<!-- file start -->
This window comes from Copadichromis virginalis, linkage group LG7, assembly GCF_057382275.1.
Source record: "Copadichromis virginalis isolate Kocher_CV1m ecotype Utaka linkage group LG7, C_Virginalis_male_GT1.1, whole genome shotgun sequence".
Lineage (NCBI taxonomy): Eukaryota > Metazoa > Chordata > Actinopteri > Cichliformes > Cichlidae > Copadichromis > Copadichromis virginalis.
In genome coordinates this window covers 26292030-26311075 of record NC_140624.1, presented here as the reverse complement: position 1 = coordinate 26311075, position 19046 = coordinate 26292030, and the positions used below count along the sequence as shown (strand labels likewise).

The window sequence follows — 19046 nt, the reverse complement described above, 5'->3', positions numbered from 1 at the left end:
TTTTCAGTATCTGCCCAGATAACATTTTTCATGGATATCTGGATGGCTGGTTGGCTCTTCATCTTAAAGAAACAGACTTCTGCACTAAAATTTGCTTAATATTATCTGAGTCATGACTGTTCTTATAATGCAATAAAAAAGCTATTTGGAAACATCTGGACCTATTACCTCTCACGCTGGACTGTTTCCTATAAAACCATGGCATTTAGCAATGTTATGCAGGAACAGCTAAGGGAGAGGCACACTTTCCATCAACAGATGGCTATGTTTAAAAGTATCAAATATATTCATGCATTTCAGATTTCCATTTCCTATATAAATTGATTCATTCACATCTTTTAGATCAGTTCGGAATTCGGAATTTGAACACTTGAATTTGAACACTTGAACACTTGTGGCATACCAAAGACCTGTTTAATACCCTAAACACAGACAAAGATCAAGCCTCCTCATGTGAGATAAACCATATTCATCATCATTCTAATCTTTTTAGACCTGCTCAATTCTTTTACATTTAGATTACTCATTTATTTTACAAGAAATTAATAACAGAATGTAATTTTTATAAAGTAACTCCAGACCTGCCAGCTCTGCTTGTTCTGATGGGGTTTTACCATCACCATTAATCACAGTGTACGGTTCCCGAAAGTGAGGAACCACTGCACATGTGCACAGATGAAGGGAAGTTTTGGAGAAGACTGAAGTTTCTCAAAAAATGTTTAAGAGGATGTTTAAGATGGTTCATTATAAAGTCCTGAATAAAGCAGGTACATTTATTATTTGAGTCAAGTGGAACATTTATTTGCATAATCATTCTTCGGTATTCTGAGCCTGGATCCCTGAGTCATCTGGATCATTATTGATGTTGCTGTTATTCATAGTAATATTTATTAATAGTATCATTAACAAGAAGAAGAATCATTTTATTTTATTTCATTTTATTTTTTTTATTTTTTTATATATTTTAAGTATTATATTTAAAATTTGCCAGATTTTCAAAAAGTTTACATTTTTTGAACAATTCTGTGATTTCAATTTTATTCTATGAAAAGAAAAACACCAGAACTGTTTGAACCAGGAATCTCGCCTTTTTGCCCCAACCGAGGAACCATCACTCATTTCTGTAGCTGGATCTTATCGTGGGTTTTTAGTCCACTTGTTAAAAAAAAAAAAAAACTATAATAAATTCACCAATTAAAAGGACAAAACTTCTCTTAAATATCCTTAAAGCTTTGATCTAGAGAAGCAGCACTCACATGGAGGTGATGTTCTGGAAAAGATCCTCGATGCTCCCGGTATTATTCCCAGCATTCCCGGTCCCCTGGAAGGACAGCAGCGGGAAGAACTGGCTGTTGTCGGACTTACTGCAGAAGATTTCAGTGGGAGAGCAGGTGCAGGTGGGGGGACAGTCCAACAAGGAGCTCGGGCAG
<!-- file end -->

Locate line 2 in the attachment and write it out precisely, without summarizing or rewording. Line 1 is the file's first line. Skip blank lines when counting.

Source record: "Copadichromis virginalis isolate Kocher_CV1m ecotype Utaka linkage group LG7, C_Virginalis_male_GT1.1, whole genome shotgun sequence".